Matthew Heineman’s latest documentary, City of Ghosts, is a wide-eyed and jaw-dropping portrait of the on-going and utterly devastating battle against the Islamic State. The film, which premiered at Sundance to critical acclaim, takes a daring look at the Syrian struggle and reveals the reality of life in ISIS territory.
The film focuses on the citizen journalist group Raqqa Is Being Slaughtered Silently, who, at increasingly great risk of execution, have been reporting on the anti-Assad movement since the Arab Spring of 2012.
Heineman is not averse to high stakes. For Cartel Land, the director examined the vigilante efforts to thwart organized crime at the Mexican-American border. At one point, finding himself caught in crossfire in the middle of the desert at night. It was this unflinching approach to storytelling that saw him receive the highly prestigious Courage Under Fire Award at the International Documentary Association’s Documentary Awards.
The Guardian gave City of Ghosts five stars. “It’s no exaggeration to say that when the histories of 21st-century Syria and citizen journalism are written, this documentary will be a key part of them,” they wrote. Adding, “Where his previous film was a journalistic masterclass in taking access to the extreme, City of Ghosts instead turns the camera on heroic journalists themselves. In doing so, Heineman may have made the definitive contemporary documentary about the tragedy of Syria, as well as an epoch-defining piece on modern media tactics.”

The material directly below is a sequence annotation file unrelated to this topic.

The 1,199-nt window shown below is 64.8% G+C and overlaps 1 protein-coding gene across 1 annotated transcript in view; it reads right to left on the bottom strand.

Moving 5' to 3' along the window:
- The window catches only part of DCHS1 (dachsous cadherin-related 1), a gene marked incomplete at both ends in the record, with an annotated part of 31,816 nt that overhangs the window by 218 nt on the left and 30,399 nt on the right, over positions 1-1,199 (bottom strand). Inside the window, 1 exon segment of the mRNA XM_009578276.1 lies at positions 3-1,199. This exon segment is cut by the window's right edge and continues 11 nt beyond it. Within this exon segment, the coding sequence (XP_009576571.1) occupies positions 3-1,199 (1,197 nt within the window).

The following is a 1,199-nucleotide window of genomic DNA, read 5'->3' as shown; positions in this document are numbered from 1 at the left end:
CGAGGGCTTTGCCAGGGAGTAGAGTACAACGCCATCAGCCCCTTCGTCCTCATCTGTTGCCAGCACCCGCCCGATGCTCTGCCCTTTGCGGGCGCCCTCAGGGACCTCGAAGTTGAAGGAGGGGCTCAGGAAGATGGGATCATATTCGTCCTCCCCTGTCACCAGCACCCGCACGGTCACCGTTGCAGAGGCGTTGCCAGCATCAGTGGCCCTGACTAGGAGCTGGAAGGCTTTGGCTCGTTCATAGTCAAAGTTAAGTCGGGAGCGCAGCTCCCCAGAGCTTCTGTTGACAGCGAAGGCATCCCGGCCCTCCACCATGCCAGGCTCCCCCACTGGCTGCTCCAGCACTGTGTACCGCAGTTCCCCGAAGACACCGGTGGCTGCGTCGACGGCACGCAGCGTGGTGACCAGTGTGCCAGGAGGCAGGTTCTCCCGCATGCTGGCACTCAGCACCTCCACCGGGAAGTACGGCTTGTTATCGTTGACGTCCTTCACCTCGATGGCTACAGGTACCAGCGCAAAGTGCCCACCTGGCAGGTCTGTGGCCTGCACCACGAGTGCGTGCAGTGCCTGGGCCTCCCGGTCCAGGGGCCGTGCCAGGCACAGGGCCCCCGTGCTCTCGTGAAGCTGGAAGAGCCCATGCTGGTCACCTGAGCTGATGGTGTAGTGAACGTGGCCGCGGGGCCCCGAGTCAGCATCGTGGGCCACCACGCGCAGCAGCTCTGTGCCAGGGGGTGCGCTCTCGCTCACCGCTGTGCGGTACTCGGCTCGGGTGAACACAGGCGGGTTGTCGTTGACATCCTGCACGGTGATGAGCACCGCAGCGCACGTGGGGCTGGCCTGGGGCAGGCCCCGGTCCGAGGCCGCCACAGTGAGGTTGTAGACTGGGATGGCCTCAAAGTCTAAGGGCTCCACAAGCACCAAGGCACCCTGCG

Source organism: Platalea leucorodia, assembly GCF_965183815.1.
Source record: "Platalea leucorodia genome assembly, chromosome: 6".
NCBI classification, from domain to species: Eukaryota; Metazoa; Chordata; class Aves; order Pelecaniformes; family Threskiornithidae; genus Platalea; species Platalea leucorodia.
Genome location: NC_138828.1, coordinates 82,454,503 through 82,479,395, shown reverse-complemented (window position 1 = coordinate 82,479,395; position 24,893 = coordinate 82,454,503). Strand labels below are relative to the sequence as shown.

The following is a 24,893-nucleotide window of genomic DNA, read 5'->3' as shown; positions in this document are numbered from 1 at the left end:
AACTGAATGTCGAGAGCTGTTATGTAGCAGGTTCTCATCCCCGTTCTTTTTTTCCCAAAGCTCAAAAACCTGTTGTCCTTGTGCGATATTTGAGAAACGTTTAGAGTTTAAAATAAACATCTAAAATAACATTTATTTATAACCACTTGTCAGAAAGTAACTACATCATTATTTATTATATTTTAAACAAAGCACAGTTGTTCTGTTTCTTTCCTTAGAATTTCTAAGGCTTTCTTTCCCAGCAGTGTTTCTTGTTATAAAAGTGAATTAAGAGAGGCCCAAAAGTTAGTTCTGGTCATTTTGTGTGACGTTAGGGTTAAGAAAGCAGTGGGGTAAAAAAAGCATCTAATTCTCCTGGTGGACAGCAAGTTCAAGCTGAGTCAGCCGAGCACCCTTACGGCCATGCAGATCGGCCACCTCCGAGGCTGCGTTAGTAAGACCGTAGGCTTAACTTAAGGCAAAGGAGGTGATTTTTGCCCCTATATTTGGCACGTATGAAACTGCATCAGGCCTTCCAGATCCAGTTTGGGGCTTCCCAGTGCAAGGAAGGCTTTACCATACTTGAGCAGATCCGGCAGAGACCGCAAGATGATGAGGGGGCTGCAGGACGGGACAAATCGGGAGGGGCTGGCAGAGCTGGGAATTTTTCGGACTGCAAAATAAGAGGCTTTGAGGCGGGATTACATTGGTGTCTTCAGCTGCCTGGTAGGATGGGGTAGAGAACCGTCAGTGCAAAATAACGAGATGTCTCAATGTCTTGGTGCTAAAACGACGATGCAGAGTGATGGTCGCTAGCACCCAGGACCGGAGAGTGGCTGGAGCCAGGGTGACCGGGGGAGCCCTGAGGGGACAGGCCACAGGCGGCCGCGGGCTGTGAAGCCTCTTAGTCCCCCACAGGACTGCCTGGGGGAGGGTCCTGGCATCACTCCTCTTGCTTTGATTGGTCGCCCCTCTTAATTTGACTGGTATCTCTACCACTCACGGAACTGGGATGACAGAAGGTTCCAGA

The Hollywood Reporter said the “heartbreaking factor made evident in the documentary is the destruction of a culture, a country, a network of friendships and the hollowing out of individual lives by the enforced diaspora. You can see it in the physical posture of most of the refugees, the way they speak, the somewhat forced bonhomie that you know will soon be followed by hollow talk and silences. Even if these survivors of the worst have reasons to be grateful in their exile, they seem like partial ghosts of their former selves.” Adding that, “Heineman offers up a double portrait of devastation, of a truly destroyed city and of partially decimated survivors, leaving the viewer with an empathetic sense of deep sorrow.”
Variety acknowledged the director’s ability to capture humanity in even the most bleak settings. “What City of Ghosts does best is to humanize those who’ve suffered most from the conflict in Syria, educating us through both outrage and compassion.”
Amazon Studios has acquired the worldwide rights to the documentary. The film will have a theatrical release later this year.